prefer to leave it until the end. Since the results depend largely on
subjective responses, the full cooperation of the patient is necessary
if conclusions are to be accurate. Occasionally, objective evidence,
such as withdrawal of the part


wincing, blinking, and changes in countenance, may aid in the
delineation of areas of sensory change. Pupillary dilation,
tachycardia, and perspiration may accompany painful stimulation.
Keenness of perception and interpretation of stimuli differ in
individuals, in various parts of the body, and in the same individual
under different circumstances.

TABLE 22.1 Generally Accepted Definitions of Commonly Used Terms Regarding the Sensory System and Abnormalities of Sensation




Increase in sensibility to pain; pain in response to a stimulus not normally painful

Alloesthesia (allesthesia)

Perception of
a sensory stimulus at a site other than where it was delivered; tactile
allesthesia is feeling something other than at the site of the
stimulus; visual allesthesia is seeing something other than where it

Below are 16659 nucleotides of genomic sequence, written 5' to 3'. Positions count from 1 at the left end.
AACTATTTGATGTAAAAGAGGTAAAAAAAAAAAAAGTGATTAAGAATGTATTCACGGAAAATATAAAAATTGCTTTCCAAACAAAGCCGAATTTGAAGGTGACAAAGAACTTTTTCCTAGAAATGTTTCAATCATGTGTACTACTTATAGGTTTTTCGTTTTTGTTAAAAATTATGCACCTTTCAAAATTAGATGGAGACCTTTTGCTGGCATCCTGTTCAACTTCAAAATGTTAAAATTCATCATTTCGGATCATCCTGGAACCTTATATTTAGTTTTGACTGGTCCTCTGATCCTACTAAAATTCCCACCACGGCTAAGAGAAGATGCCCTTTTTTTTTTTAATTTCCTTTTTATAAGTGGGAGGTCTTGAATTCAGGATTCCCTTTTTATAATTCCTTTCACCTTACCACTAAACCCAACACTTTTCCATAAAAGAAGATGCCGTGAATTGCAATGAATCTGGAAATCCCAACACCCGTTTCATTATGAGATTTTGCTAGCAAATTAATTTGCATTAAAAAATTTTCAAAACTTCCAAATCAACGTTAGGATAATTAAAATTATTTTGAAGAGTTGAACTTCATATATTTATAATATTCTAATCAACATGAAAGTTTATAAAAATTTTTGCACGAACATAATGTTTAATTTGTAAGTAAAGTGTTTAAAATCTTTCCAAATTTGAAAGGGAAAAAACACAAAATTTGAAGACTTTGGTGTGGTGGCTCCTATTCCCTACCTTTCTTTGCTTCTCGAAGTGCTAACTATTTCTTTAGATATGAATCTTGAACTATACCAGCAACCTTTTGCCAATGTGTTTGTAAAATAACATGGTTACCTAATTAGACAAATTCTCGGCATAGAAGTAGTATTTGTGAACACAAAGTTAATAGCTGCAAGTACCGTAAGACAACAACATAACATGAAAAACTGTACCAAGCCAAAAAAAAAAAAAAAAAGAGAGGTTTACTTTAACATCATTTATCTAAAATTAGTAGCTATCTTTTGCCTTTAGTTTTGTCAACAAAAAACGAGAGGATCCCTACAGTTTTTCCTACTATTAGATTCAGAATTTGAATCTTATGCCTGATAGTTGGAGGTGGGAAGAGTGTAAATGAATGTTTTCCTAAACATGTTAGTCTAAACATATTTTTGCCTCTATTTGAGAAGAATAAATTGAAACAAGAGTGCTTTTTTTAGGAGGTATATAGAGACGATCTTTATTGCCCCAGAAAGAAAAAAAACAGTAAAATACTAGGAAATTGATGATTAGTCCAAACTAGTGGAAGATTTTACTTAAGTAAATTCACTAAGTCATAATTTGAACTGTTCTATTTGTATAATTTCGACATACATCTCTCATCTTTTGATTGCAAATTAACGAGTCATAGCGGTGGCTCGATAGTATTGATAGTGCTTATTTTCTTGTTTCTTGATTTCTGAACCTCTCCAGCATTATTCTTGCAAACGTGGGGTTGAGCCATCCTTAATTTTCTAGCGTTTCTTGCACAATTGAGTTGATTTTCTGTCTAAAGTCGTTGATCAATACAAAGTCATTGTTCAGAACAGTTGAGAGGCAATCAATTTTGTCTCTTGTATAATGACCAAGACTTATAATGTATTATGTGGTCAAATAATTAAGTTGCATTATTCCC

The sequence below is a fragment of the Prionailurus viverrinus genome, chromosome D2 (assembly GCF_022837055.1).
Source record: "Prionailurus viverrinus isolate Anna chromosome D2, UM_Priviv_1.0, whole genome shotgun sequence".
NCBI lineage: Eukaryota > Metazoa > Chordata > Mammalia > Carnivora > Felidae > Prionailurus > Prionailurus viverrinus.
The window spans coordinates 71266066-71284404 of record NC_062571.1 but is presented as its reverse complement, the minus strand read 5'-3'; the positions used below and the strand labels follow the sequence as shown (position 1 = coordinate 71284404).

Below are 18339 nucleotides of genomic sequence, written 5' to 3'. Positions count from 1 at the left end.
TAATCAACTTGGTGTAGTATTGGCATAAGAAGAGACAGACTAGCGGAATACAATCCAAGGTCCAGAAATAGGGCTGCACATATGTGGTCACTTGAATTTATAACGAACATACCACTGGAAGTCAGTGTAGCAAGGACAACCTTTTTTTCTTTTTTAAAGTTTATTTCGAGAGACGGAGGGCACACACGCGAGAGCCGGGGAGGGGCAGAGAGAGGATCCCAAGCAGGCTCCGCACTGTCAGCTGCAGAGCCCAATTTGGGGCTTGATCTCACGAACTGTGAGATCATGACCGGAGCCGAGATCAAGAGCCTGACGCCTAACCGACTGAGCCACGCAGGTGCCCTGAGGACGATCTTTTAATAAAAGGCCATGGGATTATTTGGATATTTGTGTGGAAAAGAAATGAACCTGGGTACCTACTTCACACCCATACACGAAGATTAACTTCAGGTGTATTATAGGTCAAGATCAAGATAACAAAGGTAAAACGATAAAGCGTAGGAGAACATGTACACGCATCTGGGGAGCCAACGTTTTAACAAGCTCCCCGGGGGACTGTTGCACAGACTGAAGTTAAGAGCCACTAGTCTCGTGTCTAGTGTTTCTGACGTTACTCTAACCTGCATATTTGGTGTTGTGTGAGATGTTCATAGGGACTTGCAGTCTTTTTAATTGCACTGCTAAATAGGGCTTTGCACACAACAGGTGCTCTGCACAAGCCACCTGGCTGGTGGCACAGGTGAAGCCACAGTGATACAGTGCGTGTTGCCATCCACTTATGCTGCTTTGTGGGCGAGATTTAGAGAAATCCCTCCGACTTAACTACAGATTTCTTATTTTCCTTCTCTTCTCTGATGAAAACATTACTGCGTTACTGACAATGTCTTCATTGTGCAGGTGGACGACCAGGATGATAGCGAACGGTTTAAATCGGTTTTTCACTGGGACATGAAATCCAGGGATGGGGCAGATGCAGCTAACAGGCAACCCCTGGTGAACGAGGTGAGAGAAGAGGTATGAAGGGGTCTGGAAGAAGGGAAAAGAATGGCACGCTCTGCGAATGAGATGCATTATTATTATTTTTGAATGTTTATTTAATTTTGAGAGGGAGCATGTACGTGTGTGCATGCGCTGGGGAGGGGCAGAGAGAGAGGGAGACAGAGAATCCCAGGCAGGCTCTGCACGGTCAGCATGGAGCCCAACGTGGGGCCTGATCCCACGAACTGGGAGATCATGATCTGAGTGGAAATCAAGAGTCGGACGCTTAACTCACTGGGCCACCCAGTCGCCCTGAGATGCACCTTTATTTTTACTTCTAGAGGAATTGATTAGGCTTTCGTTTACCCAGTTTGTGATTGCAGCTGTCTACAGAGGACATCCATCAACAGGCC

actually is

Analgesia (alganesthesia)

Absence of sensibility to pain


Absence of spatial tactile sensibility; inability to identify objects by feel


Absence of all sensation


Unpleasant or
painful abnormal perverted sensations, either spontaneous or after a
normally nonpainful stimulus (e.g., burning in response to touch);
often accompany paresthesias


Decrease in sensibility to pain


Increase in sensibility to pain; pain in response to a stimulus not normally painful


Increase in sensibility to pain; pain in response to a stimulus not normally painful


The sense of movement


Vibratory sensation (decreased, hypopallesthesia; absent, apallesthesia)


spontaneous sensations experienced in the absence of specific
stimulation (feelings of cold, warmth, numbness, tingling, burning,
prickling, crawling, heaviness, compression, or itching)

For a reliable sensory examination, the patient must
understand the procedure and be ready and willing to cooperate.
Accurate communication is vital. The purpose and method of testing